1. pilotgirl210 RE: kmlmgm Dec 6, 2011 11:03 AM

                                        My black bottom cupcakes always get raves. So easy but deeeeelish.

                                        1 Reply
                                        1. re: pilotgirl210
                                          cstout RE: pilotgirl210 Dec 6, 2011 11:13 AM

                                          pilotgirl210, rule #1, anything that gets raves has to have the recipe posted here. I just made that rule up in the last 2 seconds, but it sounds like a good idea. so let's hear it for the black bottom cupcake recipe!

                                        2. Berheenia RE: kmlmgm Dec 6, 2011 11:46 AM

                                          Something with booze in it IMHO. Barbados rum cake - Irish creme Cheesecake- baba anything.

                                          1. r
                                            rainey RE: kmlmgm Dec 7, 2011 09:58 AM

                                            Still time? The dough for this can be made with a bread machine. It's wonderful dough to work with and the flavor and texture of the finished babka is excellent. I have no idea what the 12" loaf pans the recipe refers to are so I just baked mine in the round paper Panetone-type bakers.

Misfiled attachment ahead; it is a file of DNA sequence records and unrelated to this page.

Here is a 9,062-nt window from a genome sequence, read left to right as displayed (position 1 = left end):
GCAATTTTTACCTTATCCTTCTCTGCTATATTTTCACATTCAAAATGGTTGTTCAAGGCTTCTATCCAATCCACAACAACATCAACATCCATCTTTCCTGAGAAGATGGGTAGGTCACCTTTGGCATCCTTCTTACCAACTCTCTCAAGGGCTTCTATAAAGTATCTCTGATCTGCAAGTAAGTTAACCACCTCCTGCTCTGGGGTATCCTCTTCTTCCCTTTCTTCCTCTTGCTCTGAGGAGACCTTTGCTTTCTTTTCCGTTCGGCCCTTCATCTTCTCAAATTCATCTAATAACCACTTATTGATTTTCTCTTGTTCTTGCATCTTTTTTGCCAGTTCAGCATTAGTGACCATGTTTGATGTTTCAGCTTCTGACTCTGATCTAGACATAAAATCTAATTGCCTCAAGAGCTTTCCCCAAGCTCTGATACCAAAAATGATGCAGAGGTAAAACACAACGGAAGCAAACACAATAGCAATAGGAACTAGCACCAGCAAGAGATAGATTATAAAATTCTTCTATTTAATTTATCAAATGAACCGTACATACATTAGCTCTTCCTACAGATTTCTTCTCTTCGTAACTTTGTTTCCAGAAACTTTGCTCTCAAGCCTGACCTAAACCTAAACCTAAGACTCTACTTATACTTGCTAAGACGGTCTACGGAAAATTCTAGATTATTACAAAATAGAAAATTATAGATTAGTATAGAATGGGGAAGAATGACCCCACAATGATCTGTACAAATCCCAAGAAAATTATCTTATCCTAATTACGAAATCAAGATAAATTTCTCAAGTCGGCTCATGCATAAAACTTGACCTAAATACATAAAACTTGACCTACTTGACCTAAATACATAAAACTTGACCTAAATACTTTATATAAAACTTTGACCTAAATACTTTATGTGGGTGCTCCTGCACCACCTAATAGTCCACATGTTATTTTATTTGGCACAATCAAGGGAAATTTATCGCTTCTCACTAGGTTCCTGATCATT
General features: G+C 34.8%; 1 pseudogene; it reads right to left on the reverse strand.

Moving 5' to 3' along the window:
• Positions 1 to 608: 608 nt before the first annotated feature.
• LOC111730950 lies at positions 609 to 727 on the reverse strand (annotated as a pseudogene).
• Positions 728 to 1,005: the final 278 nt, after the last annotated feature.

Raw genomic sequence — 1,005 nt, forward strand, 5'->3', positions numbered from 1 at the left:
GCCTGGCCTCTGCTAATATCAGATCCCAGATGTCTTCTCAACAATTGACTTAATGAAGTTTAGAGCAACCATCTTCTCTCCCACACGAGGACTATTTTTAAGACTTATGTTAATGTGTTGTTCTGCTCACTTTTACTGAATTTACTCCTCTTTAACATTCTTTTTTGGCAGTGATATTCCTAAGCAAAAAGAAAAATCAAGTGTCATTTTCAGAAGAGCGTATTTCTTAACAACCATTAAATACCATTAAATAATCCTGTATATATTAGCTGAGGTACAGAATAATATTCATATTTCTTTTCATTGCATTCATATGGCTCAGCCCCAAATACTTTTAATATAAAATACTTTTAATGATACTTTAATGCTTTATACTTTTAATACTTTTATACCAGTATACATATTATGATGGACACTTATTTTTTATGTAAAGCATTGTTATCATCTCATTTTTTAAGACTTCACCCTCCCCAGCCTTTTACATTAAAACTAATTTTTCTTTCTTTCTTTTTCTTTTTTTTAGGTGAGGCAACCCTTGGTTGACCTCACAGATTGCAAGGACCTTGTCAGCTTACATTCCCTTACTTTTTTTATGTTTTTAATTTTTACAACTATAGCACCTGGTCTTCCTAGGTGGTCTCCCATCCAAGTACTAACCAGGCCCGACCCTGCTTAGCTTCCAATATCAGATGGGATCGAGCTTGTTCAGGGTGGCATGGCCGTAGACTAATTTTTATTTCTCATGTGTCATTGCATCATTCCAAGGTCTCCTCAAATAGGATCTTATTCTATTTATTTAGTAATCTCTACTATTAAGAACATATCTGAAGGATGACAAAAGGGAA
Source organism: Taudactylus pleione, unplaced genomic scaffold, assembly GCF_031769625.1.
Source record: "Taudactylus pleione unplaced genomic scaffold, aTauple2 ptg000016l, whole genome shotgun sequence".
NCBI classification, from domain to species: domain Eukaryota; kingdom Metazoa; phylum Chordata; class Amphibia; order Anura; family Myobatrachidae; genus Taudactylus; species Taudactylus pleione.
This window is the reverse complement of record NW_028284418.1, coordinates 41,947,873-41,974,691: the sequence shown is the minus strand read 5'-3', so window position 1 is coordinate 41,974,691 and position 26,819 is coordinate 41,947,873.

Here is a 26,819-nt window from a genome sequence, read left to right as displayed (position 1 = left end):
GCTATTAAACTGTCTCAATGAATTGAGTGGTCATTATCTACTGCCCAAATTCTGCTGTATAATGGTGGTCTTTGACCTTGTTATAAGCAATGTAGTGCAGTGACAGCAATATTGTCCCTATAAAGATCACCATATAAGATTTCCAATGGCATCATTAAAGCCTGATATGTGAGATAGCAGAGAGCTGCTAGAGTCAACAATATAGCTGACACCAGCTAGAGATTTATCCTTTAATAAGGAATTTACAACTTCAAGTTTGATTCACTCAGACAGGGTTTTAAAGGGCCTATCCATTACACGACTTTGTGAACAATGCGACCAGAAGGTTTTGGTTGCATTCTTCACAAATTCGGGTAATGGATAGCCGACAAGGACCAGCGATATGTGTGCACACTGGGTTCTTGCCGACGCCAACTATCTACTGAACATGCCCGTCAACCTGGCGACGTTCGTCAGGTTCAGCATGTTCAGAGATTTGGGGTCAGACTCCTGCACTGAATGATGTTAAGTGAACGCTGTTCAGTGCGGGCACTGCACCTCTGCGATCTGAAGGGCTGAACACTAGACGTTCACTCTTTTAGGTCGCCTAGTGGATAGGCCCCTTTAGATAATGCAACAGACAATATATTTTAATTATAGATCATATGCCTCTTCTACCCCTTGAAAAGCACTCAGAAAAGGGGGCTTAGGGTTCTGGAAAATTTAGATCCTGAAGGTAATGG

I'm sure there won't be a ton of these in the auction and it's more than worthy of some bragging rights. And the good part is you can keep one loaf to enjoy yourself.

                                            I have no idea where I got the original recipe. The ingredients are from the original but I've rewritten the method to greatly simplify it.

                                            Chocolate Babka
                                            Yield: TWO 2 1/4 pound loaves or THREE 1 1/2 pound loaves

                                            • 1/2 ounce (2 envelopes) active dry yeast
                                            • 1/2 cup warm water
                                            • 1 teaspoon sugar

                                            • 5 cups all-purpose flour
                                            • 1/2 cup sugar
                                            • 1 cups (2 sticks) butter, softened, divided
                                            • 2 large eggs plus 1 white, lightly beaten
                                            • 1 large egg white, lightly beaten

                                            • 2 cups sugar
                                            • 1/2 cup unsweetened cocoa
                                            • 2 cups (4 sticks) butter
                                            • cinnamon, optional
                                            • walnuts, coarsely ground, optional

                                            • 1/2 cup mini or regular chocolate chips, plus 1 tablespoons for the tops of finished babkas
                                            • baking spray, for greasing pans
                                            • 1 large egg yolk

                                            1. BLOOM THE YEAST